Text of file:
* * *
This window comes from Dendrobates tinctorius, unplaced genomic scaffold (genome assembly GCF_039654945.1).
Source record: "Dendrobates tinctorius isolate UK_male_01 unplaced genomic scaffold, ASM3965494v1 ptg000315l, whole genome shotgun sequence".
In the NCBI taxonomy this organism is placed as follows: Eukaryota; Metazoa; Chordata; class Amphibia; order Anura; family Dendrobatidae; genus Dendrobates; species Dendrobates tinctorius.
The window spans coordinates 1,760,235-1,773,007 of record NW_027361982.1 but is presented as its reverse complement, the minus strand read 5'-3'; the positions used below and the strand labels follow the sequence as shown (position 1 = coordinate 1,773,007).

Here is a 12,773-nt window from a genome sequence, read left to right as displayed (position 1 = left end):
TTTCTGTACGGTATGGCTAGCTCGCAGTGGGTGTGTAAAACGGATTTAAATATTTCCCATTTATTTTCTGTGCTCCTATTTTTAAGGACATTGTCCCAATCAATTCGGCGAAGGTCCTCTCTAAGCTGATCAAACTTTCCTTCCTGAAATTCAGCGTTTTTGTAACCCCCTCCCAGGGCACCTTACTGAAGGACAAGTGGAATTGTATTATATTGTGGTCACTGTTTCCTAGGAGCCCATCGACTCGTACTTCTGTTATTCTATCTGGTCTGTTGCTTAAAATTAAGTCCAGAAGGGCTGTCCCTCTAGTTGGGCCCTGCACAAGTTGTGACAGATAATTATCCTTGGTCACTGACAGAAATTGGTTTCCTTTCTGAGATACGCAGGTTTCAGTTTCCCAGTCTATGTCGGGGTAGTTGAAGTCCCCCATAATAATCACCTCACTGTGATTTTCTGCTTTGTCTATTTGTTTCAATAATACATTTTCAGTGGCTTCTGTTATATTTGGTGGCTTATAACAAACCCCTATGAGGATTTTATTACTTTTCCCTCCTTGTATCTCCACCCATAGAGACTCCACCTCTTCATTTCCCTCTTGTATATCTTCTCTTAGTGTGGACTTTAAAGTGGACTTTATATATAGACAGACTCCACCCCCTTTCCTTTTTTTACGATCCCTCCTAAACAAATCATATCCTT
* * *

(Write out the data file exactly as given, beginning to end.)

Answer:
This window comes from Dendrobates tinctorius, unplaced genomic scaffold (genome assembly GCF_039654945.1).
Source record: "Dendrobates tinctorius isolate UK_male_01 unplaced genomic scaffold, ASM3965494v1 ptg000315l, whole genome shotgun sequence".
In the NCBI taxonomy this organism is placed as follows: Eukaryota; Metazoa; Chordata; class Amphibia; order Anura; family Dendrobatidae; genus Dendrobates; species Dendrobates tinctorius.
The window spans coordinates 1,760,235-1,773,007 of record NW_027361982.1 but is presented as its reverse complement, the minus strand read 5'-3'; the positions used below and the strand labels follow the sequence as shown (position 1 = coordinate 1,773,007).

Here is a 12,773-nt window from a genome sequence, read left to right as displayed (position 1 = left end):
TTTCTGTACGGTATGGCTAGCTCGCAGTGGGTGTGTAAAACGGATTTAAATATTTCCCATTTATTTTCTGTGCTCCTATTTTTAAGGACATTGTCCCAATCAATTCGGCGAAGGTCCTCTCTAAGCTGATCAAACTTTCCTTCCTGAAATTCAGCGTTTTTGTAACCCCCTCCCAGGGCACCTTACTGAAGGACAAGTGGAATTGTATTATATTGTGGTCACTGTTTCCTAGGAGCCCATCGACTCGTACTTCTGTTATTCTATCTGGTCTGTTGCTTAAAATTAAGTCCAGAAGGGCTGTCCCTCTAGTTGGGCCCTGCACAAGTTGTGACAGATAATTATCCTTGGTCACTGACAGAAATTGGTTTCCTTTCTGAGATACGCAGGTTTCAGTTTCCCAGTCTATGTCGGGGTAGTTGAAGTCCCCCATAATAATCACCTCACTGTGATTTTCTGCTTTGTCTATTTGTTTCAATAATACATTTTCAGTGGCTTCTGTTATATTTGGTGGCTTATAACAAACCCCTATGAGGATTTTATTACTTTTCCCTCCTTGTATCTCCACCCATAGAGACTCCACCTCTTCATTTCCCTCTTGTATATCTTCTCTTAGTGTGGACTTTAAAGTGGACTTTATATATAGACAGACTCCACCCCCTTTCCTTTTTTTACGATCCCTCCTAAACAAATCATATCCTT